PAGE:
An indeterminate number of faint protein gel bands were visible by SDS-PAGE in the 10 to 200 kDa range, which were dominated by two major bands at 60 kDa and 40 kDa (Figure 1). LC-MS analysis revealed that the virion of EhV-86 is composed of at least 28 proteins (Tables 1 and 2). The 60 kDa band seen by SDS-PAGE (Figure 1) is likely to correspond to the major capsid protein (predicted weight of 59.9 kDa), the 40 kDa band is likely to be a composite of the protein products from ehv067, ehv100, ehv149, and ehv175 with predicted weights of 41.9, 40.0, 40.0, 40.6 kDa, respectively (Tables 1 and 2).

Figure 1
figure 1

SDS PAGE of EhV-86 virion proteins.

Table 1 Proteins identified by LC-MS in purified EhV-86 virions.
Table 2 Unique peptides used in the identification of proteins from the EhV-86 virion.

Virus particles are essentially composed of structural proteins and nucleic acids. Only one protein identified in this study has a known function associated with it. The role of the major capsid protein is well defined in viral systems and it typically comprises approximately 40% of the total virion protein mass in phycodnaviruses [14]. Major capsid proteins consist of two consecutive "jelly roll" domains (antiparallel β-barrels) and are a conserved component of the capsid structures in ssRNA, dsRNA, ssDNA and dsDNA viruses [14, 15].

It is surprising that of the remaining 27 proteins identified in this study, 23 are predicted to be membrane proteins (Table 3). It is possible that these proteins are associated with an internal membrane, akin to that observed in other Phycodnaviridae [16, 17]. However, electron microscopy imagery and flow cytometry data has shown that virus release occurs via budding at the host membrane (unpublished). This would suggest that virion particles may be coated in a lipid-protein membrane as they are released from infected cells. One or more of the membrane proteins identified here may be responsible for coordinating this viral budding through the formation of lipid rafts at the plasma membrane. This hypothesis is further enhanced by the previous identification of a sphingolipid biosynthesis pathway in the virus genome [5, 18]. Sphingolipids are essential structural components of membranes and are found to be enriched in lipid rafts [18]. An enveloped virus release mechanism has been shown to occur in the retroviruses, paramyxoviruses, orthomyxoviruses and filoviruses [19]. Indeed, this type of mechanism has also been shown to occur with poxviruses, a virus family distantly related to the coccolithoviruses. Hitherto, phycodnaviruses were not thought to be associated with an outer membrane, but the identification of these putative membrane proteins in the EhV-86 virion and the budding release mechanism suggests this is a distinct possibility for the coccolithoviruses.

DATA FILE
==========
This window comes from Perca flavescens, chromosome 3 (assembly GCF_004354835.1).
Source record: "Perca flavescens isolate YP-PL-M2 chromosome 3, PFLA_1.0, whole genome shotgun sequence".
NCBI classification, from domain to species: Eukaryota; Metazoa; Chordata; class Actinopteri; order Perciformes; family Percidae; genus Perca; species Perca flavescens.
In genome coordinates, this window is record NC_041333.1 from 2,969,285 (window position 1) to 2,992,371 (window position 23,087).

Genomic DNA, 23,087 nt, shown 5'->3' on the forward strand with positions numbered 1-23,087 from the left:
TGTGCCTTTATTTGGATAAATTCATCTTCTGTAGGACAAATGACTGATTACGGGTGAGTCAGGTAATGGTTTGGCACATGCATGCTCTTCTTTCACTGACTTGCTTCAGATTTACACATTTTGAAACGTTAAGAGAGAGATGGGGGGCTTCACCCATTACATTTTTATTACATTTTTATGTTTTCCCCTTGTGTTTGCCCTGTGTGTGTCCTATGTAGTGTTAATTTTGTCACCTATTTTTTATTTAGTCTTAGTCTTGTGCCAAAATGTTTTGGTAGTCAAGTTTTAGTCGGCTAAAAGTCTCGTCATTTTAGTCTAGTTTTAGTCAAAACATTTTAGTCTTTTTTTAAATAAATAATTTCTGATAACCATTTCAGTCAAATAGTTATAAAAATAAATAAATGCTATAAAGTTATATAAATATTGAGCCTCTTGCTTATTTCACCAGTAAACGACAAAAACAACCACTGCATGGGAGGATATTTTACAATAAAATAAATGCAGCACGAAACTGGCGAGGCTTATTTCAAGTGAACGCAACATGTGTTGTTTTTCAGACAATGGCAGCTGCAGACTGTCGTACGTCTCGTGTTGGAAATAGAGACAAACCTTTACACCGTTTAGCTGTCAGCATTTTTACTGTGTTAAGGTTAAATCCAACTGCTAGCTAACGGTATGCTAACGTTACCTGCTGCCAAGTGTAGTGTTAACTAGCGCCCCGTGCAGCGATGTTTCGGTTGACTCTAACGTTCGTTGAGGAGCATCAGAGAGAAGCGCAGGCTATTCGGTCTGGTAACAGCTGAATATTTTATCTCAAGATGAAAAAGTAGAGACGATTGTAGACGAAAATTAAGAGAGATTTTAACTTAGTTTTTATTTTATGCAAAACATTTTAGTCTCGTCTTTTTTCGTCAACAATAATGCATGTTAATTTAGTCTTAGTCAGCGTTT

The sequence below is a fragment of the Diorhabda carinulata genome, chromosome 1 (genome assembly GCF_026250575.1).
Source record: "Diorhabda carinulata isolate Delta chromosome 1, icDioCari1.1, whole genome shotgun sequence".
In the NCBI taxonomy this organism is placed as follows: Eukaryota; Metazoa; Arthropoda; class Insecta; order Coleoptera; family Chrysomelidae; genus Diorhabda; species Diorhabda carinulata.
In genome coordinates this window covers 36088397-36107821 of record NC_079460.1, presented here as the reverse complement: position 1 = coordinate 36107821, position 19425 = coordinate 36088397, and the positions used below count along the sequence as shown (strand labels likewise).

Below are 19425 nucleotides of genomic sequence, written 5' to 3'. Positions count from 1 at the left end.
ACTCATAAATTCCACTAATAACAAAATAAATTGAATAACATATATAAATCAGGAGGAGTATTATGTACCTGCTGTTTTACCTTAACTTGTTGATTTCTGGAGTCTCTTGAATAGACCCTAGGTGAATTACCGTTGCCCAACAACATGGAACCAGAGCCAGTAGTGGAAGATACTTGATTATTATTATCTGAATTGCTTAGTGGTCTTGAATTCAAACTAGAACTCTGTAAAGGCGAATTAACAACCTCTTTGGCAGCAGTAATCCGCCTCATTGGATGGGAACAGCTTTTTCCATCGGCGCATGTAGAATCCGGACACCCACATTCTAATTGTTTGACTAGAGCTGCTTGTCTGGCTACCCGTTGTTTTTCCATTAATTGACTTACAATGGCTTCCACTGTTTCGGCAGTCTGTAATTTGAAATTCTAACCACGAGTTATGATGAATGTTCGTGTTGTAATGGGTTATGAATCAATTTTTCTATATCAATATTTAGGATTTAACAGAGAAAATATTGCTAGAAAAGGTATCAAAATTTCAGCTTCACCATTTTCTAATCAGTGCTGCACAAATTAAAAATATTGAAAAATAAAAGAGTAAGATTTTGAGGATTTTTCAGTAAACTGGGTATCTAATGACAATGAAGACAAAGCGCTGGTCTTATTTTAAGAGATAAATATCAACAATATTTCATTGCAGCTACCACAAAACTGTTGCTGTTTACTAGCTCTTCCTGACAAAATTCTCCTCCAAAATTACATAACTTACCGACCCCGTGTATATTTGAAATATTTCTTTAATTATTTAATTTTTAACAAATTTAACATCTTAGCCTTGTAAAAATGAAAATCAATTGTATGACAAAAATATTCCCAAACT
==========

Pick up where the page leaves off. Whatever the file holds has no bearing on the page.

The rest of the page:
Table 3 Analysis of proteins identified in the EhV-86 virion.

Despite intensive database interrogation, no putative function can be assigned to 23 of the 28 proteins identified in this study (Table 3). Besides the major capsid protein, putative function can be assigned to 4 proteins: two lectin proteins, a thioredoxin and a serine/threonine protein kinase. Lectin proteins are well known for their specific and reversible binding to carbohydrate moieties and may function as a binding site during virus adsorption to the host cell. The presence of a putative thioredoxin protein is intriguing since their role as antioxidants is well documented [20], particularly since EhV-86 virions have been shown to be sensitive to reactive oxygen species [21]. Indeed, elevated levels of cellular reactive oxygen species have been shown to be present in the latter stage of infection, suggesting the role of the thioredoxin protein may be to prevent damage during virion assembly [22]. The protein kinase is likely to be involved in an as yet unidentified signalling pathway.